• AGM plants

    AGM plants have been through a rigorous trial and assessment programme. They are:

    • Excellent for ordinary use in appropriate conditions
    • Available to buy
    • Of good constitution
    • Essentially stable in form & colour
    • Reasonably resistant to pests & diseases

Gladiolus 'Robinetta' (recurvus hybrid)

sword lily 'Robinetta'

AGM plants

AGM plants have been through a rigorous trial and assessment programme. They are:

  • Excellent for ordinary use in appropriate conditions
  • Available to buy
  • Of good constitution
  • Essentially stable in form & colour
  • Reasonably resistant to pests & diseases
  • Other common names sword lily 'Robinetta'

  • Family Iridaceae

  • Genus Gladiolus are cormous perennials with fans of sword-shaped or linear leaves and spikes of funnel-shaped flowers

  • Details 'Robinetta' grows to around 50cm and in early summer produces rich-pink flowers with a narrow cream splash on the lower petals

Characteristics

  • Foliage Deciduous

  • Habit Columnar/Upright

  • Hardiness

    Hardiness ratings

    All ratings refer to the UK growing conditions unless otherwise stated. Minimum temperature ranges (in degrees C) are shown in brackets

    • H1a - Under glass all year (>15C)
    • H1b - Can be grown outside in the summer (10 - 15)
    • H1c - Can be grown outside in the summer (5 - 10)
    • H2 - Tolerant of low temperatures, but not surviving being frozen (1 to 5)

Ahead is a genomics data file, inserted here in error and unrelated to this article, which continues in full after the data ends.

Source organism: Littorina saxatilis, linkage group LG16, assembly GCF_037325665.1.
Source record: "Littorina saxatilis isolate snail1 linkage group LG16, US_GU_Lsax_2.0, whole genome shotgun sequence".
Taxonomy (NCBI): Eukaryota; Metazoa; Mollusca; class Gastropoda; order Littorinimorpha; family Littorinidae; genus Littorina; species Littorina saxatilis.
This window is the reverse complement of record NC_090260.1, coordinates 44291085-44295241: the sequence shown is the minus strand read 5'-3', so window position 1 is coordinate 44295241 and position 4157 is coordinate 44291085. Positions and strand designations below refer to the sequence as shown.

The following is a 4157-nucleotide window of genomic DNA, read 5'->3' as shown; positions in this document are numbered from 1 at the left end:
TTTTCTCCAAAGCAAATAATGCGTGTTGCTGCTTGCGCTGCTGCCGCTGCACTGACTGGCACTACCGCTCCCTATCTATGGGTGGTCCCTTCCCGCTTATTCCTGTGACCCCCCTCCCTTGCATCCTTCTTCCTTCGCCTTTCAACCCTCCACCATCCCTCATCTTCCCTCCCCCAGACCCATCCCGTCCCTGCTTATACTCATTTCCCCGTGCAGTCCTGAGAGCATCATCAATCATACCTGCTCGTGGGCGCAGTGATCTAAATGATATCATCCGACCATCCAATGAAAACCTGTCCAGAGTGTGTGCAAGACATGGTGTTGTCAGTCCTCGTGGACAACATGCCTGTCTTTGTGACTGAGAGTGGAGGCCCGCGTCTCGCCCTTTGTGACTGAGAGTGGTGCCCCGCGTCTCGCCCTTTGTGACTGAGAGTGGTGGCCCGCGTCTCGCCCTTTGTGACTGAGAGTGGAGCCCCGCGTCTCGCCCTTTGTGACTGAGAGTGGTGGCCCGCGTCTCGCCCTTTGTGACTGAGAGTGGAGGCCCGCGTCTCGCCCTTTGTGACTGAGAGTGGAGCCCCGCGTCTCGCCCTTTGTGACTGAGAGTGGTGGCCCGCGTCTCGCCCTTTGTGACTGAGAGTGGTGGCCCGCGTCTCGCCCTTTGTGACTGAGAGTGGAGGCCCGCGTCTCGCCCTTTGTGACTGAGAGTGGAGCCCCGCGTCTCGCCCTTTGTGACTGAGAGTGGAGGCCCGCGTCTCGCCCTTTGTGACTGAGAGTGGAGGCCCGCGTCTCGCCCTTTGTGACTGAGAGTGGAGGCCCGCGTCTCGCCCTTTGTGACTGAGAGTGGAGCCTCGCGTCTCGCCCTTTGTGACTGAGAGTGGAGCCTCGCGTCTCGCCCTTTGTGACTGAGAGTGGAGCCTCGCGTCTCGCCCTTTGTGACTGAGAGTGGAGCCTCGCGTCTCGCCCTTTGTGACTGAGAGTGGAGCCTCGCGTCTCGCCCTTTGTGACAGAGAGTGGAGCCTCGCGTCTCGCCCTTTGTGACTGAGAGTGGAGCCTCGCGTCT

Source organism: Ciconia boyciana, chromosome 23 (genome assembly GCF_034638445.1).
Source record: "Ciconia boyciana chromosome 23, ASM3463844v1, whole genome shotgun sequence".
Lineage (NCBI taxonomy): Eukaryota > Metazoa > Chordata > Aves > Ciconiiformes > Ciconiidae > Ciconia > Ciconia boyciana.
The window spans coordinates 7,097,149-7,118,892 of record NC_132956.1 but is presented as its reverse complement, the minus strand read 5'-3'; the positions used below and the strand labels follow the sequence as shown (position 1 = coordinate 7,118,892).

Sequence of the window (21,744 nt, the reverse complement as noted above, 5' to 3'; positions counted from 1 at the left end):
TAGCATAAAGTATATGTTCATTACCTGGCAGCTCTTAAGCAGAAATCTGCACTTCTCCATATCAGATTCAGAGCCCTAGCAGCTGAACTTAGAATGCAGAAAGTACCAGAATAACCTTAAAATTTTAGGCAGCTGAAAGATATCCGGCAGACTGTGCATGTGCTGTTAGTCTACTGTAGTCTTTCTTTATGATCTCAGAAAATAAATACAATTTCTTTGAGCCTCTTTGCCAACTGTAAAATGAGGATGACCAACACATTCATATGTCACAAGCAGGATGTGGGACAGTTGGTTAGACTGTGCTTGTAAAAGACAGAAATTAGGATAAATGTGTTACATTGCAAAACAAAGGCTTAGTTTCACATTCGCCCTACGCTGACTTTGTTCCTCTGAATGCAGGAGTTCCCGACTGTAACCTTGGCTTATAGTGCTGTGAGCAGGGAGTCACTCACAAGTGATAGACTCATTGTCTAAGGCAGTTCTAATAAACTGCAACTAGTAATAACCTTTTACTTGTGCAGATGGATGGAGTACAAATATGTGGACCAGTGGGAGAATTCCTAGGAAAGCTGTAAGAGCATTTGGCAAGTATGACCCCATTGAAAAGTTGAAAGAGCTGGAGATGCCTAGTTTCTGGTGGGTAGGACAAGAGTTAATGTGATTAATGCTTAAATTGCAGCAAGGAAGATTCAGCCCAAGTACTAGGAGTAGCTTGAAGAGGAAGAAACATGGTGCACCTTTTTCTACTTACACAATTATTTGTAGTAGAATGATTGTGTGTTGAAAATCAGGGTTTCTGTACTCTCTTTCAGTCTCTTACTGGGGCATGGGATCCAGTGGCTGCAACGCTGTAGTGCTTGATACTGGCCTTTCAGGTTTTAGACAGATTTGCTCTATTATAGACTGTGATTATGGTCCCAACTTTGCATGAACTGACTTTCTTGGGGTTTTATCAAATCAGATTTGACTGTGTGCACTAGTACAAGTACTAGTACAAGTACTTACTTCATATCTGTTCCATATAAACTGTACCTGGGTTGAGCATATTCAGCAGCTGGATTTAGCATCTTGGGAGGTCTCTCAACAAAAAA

• H3 - Hardy in coastal and relatively mild parts of the UK (-5 to 1)
    • H4 - Hardy through most of the UK (-10 to -5)
    • H5 - Hardy in most places throughout the UK even in severe winters (-15 to -10)
    • H6 - Hardy in all of UK and northern Europe (-20 to -15)
    • H7 - Hardy in the severest European continental climates (< -20)

    H3

Colour

Sunlight

  • Full Sun

  • Aspect South-facing

  • Exposure Sheltered

Soil

  • Sand

    Sand

  • Chalk

    Chalk

  • Loam

    Loam

  • MoistureWell-drained

  • SoilSand, Chalk, Loam

  • pHAcid, Alkaline, Neutral

Size

  • Ultimate height 0.1-0.5 metres

  • Ultimate spread 0-0.1 metre

  • Time to ultimate height 1-2 years

How to grow

Cultivation Grow gladioli in fertile, well-drained soil in full sun. Plant corms 10-16cm deep in spring. If the soil is not perfectly drained, plant the corms on a bed of sand. When the flower spikes reach one third to half their final height, feed with a potassium-rich fertiliser such as a tomato feed. Repeat every 10-14 days until three weeks after flowering. In areas where there is frost, lift the corms when the foliage has turned yellow-brown. Snap the stem off the corms and dry the corms off for 14 days and keep the new corms dry and frost-free until planting time

Propagation Separate cormlets when lifting in autumn

Suggested planting locations and garden types Flower borders and beds Cut Flowers City & Courtyard Gardens Coastal Cottage & Informal Garden Patio & Container Plants

How to care

Pruning Snap off old stems from the corms when lifting them for winter storage

Pests Thrips, aphids and slugs can affect gladioli

Diseases Gladiolus corm rot and grey moulds (botrytis) can sometimes cause problems

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